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Food Aboard Ship

Spanish explorers venturing to the Florida faced unique food challenges aboard ships like this replica of the deck of a Nao. This Nao is just over 60 feet long, which is an average size, and is about the same length as a standard bowling lane.  For the crew working aboard, this space would be home for months as they traversed the ocean and traveled along the coastline.  Total crew size varied, with some having an average of somewhere between 30 – 60 men.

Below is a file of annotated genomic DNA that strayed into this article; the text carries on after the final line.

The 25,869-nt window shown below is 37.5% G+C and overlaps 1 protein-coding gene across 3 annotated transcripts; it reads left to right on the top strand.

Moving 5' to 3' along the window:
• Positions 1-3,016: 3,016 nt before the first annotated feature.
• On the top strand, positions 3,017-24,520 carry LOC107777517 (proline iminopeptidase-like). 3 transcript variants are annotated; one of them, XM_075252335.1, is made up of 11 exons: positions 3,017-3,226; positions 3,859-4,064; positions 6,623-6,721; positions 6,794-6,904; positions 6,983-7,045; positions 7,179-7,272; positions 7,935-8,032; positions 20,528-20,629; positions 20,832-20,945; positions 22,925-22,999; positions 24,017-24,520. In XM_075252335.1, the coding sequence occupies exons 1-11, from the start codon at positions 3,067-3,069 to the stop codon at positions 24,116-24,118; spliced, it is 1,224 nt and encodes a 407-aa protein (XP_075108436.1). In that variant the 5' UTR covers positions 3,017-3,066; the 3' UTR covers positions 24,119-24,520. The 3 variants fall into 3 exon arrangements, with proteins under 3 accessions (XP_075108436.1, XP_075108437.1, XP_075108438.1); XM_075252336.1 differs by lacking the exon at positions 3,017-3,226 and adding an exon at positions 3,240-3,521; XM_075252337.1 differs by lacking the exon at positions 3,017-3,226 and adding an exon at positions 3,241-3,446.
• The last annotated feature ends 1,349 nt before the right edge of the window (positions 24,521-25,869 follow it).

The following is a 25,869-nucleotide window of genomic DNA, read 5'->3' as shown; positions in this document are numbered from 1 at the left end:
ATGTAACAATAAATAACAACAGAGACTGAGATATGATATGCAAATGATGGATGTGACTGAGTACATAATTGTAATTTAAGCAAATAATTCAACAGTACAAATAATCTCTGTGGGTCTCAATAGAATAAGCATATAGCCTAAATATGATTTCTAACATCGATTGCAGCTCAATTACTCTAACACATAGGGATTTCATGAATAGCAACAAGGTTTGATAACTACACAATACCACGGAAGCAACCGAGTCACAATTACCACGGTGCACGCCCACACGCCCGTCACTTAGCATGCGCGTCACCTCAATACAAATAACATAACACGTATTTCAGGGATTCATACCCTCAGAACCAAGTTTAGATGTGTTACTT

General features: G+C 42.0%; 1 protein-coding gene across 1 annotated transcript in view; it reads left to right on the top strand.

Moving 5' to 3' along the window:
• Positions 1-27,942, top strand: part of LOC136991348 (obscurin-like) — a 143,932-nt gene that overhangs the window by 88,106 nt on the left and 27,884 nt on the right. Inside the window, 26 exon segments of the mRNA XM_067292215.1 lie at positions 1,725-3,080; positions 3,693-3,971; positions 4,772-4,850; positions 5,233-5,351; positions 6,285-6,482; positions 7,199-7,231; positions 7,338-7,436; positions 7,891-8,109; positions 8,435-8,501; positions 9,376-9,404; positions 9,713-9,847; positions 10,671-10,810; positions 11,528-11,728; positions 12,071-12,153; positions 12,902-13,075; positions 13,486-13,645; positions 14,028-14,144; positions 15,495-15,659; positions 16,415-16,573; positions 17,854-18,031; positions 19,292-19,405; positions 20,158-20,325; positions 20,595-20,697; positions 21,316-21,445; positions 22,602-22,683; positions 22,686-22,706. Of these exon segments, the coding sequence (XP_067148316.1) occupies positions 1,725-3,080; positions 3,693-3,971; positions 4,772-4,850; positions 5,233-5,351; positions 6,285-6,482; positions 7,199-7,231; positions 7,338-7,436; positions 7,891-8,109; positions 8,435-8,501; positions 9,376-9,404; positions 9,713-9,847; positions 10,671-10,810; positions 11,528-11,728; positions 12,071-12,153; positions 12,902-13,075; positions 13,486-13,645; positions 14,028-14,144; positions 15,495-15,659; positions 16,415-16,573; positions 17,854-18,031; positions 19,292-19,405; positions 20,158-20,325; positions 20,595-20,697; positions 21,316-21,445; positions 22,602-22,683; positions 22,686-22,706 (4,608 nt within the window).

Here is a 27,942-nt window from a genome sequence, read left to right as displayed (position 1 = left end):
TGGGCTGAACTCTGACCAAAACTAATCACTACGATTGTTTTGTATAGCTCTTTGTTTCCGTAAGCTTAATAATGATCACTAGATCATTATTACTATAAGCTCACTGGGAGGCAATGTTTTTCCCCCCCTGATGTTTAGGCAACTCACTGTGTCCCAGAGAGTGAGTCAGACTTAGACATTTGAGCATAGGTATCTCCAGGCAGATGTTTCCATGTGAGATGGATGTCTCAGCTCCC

A 16th century voyage across the Atlantic to North America required food and supplies for several months—supplies that could spoil quickly or face threats from rodents or insects. A ships provisions had to last the length of the trip and feed the entire crew, so food was often rationed. As there was no refrigeration, sailors would eat the foods that spoiled the quickest at the beginning of the voyage. Foods like meat and fish were often dried, salted, smoked, or pickled to make them last longer. Living spaces were cramped and dirty and cooking was done on deck—when weather permitted. The journey was not pleasant or easy. Still, Europeans continued to take the risk and make the dangerous ocean crossing to the Americas.